The Commonwealth Games will be held in Birmingham (with some events being held in Sandwell, Wolverhampton, Coventry and Warwick) from…
To open or not to open?
The third national lockdown began on Tuesday 5 January 2021. On this occasion, places of worship are allowed to remain open, as long as strict Covid-19 regulations are followed. Birmingham’s Churches are responding to the question ‘to open or not to open’ in different ways.
Cardinal Vincent Nichols, President of the Catholic Bishops’ Conference of England and Wales, writes, ‘The regular practice of our faith in God is a well-established source of both personal resilience and dedicated service to those in need. Such resilience and enduring service are vital in these difficult circumstances. I am glad that no measures have been introduced that would obstruct or curtail this essential source of energy for the common good. Catholic parishes will continue to serve the needs of their local community.’ A list of Catholic churches that are open for public worship in the Archdiocese of Birmingham can be found HERE. A list of parishes that are live-streaming services can be found HERE.
The Baptist Union of Great Britain is strongly encouraging its churches not to open their buildings for in-person meetings. In an online statement, the Baptist Union recognises that ‘Government guidelines allow churches to remain open, but, given the significant increase in numbers of Covid-19 infections and pressure on the NHS, we advise churches to stand with the wider community in making every effort to limit the spread of the virus. We still support churches as they open their buildings to provide vital services to the local community, such as food banks. We know that geographical contexts differ across both England and Wales and we are aware that the decision lies with the local church. Nonetheless we are mindful of the pressure church leaders are under and the greater risk taken by all those involved in hosting open buildings for whom we have a duty of care.’ Read the full statement HERE.
In a similar way, the Methodist Church is asking its congregations not to meet in person. Chair of the Birmingham District, Revd Ian Howarth, writes, ‘I am aware that only Church Councils or the Connexion as a whole can make the decision to close churches for communal worship. However, given the spread of the virus and the Government announcement yesterday, in consultation with deputy and assistant Chairs, our strong advice is that for the duration of the lockdown we close churches for public worship. I am conscious of the immense amount of work people have done with risk assessments to make churches as safe as they can be, but all the advice is that we should not be encouraging people to meet together at the moment, and given the age of many in our congregations, including those in leadership positions, I am sure at the moment it is best to suspend worship.’ Read the text of Ian’s pastoral letter HERE.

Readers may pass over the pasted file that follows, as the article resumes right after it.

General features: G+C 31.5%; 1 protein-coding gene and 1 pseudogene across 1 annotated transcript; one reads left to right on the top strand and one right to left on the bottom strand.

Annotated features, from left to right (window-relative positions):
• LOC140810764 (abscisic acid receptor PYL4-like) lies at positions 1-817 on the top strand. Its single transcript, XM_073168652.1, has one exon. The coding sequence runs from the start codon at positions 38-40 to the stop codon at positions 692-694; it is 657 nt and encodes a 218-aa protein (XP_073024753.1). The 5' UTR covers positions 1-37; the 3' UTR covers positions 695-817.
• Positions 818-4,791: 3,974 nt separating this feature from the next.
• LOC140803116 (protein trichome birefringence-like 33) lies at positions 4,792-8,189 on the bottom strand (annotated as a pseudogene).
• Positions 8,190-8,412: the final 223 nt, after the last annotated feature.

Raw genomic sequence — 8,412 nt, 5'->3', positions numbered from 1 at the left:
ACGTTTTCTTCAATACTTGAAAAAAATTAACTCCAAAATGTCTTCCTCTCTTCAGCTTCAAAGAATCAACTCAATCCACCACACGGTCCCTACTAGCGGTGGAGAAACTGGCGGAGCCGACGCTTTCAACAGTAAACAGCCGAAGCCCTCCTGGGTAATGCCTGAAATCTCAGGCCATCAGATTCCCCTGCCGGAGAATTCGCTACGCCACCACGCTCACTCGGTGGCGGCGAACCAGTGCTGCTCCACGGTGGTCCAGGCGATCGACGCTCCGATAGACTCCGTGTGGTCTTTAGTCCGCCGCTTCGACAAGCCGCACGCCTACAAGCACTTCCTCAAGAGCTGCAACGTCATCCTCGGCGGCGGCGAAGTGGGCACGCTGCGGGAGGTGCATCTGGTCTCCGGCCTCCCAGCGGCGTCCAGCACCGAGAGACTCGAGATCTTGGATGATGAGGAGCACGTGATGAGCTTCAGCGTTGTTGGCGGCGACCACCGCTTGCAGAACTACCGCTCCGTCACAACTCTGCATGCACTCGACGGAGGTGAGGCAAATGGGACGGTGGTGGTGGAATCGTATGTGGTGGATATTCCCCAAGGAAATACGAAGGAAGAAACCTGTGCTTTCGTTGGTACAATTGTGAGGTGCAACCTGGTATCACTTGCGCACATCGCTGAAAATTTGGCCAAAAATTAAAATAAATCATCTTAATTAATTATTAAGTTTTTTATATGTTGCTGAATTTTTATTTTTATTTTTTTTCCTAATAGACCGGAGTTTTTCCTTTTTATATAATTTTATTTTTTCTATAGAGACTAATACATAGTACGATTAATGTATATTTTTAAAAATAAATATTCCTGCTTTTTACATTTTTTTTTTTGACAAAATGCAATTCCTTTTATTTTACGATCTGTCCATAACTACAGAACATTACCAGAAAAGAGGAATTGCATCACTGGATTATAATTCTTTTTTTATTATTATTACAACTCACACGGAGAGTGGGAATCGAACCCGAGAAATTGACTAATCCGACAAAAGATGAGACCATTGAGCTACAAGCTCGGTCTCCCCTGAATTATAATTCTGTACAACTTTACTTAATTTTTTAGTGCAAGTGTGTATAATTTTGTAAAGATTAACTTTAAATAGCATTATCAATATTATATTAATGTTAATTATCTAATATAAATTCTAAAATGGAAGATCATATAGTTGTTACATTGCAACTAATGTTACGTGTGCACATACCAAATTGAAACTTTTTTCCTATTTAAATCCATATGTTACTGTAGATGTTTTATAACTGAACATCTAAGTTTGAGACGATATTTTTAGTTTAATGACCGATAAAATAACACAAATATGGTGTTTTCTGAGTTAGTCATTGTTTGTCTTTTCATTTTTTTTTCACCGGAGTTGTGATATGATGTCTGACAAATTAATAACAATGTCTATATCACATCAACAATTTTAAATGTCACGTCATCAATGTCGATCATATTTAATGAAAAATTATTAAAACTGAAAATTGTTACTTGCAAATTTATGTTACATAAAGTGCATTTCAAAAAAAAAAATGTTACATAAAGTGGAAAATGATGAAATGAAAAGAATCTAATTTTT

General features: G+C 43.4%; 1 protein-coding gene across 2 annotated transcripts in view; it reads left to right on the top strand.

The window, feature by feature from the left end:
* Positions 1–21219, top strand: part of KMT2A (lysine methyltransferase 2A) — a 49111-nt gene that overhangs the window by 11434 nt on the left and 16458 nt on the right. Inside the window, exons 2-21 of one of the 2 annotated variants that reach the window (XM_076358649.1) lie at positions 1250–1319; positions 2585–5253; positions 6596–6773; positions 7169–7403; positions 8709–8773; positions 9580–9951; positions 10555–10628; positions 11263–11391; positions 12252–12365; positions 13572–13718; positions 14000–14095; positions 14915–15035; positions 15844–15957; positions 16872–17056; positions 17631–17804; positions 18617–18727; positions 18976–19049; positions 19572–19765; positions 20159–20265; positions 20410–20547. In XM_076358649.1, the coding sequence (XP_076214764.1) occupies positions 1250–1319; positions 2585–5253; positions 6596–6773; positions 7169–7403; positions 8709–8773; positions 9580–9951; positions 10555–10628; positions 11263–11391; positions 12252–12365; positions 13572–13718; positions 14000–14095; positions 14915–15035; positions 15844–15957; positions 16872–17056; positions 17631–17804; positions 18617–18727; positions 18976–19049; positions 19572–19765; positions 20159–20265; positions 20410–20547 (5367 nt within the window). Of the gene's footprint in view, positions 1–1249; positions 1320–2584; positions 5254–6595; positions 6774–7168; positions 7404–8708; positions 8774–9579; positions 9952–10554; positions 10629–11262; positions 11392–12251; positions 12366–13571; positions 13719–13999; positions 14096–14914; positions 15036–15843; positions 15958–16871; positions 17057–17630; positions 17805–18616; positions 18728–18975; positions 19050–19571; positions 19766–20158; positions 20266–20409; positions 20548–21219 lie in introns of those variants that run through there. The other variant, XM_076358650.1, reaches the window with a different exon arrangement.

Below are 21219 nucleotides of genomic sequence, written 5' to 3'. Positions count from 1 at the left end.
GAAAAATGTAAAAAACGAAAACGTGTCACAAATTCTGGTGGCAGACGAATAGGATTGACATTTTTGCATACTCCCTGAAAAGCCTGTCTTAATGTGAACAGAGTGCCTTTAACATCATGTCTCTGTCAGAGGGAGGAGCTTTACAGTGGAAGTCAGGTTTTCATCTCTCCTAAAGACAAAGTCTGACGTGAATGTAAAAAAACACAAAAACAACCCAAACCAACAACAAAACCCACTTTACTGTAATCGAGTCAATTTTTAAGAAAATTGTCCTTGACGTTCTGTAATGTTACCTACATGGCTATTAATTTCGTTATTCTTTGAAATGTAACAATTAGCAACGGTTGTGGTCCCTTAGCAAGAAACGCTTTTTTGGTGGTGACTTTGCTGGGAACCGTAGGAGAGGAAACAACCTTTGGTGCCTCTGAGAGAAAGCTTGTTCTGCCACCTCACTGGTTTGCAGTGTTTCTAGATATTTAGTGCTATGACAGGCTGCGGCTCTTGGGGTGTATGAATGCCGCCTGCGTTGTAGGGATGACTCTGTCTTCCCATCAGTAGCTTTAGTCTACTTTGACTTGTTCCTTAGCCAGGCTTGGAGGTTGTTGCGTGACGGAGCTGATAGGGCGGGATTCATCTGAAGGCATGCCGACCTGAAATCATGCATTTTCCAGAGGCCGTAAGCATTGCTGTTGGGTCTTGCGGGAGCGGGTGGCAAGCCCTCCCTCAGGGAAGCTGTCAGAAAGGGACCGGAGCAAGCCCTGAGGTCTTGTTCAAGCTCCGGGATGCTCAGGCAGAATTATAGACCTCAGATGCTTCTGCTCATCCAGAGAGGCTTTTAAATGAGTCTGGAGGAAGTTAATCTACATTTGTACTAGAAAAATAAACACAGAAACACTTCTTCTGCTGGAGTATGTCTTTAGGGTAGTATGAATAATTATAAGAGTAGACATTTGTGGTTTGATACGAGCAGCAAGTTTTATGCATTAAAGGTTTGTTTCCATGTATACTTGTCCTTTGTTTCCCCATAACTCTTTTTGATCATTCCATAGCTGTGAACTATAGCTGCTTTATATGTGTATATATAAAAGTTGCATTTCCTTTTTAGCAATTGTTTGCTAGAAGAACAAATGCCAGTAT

The Church of England is leaving it to local priests and people to decide if to open the church doors for public worship. Dame Sarah Mullally, Bishop of London, said, ‘At a time like this, the Church is here to offer comfort and spiritual support to everyone. We have a duty to care for each other, but particularly those who are vulnerable or who may be most at risk. The Government has chosen not to suspend public worship in England at this time and we will continue to follow the guidance and ensure that churches remain as safe as possible. The Government guidance on the safe use of places of worship makes clear that those attending a place of worship must not mingle with anyone outside their household or support bubble.’ Read Dame Sarah’s statement HERE.
The United Reformed Church advises that, ‘even when permitted in law during a time of National Lockdown and at the appropriate level 4 of restrictions, our churches should close for public worship. This recommendation also permits the minimum number reasonably possible to meet in the church building to allow recording/broadcasting by internet or telephone an act of worship, provided that they continue to follow the regulations to maintain a Covid-secure building and as long as it doesn’t conflict with any legal restrictions against this when the law takes precedence over our advice. If, despite this advice, an Elders’ Meeting (or equivalent) decides that they should continue to offer in-person worship within the relevant legislation, they must review their Risk Assessment and rigorously apply it in order to maximise the protection afforded to those who will attend. A failure to do this may result in a breach of health and safety law.’ Read the full text HERE.
The Salvation Army’s Birmingham Citadel has chosen not to open its doors during the national Covid-19 lockdown, in order to protect its worshippers from transmissions of the disease – and to avoid asking people to travel when they are advised not to do so. The citadel has recently installed cameras and equipment to allow it to livestream its services. The livestreaming facility will continue in future, even when the congregation is once again allowed to meet in person.
In terms of attending communal worship and life-events, Government guidance is as follows:
You can leave home to attend or visit a place of worship for communal worship, a funeral or event related to a death, a burial ground or a remembrance garden, or to attend a wedding ceremony.
You should follow the guidance on the safe use of places of worship and must not mingle with anyone outside of your household or support bubble when attending a place of worship.
Weddings, funerals and religious, belief-based or commemorative events linked to someone’s death are all subject to limits on the numbers that can attend, and weddings and civil ceremonies may only take place in exceptional circumstances.
Read the Government guidance on visiting places of worship via THIS LINK.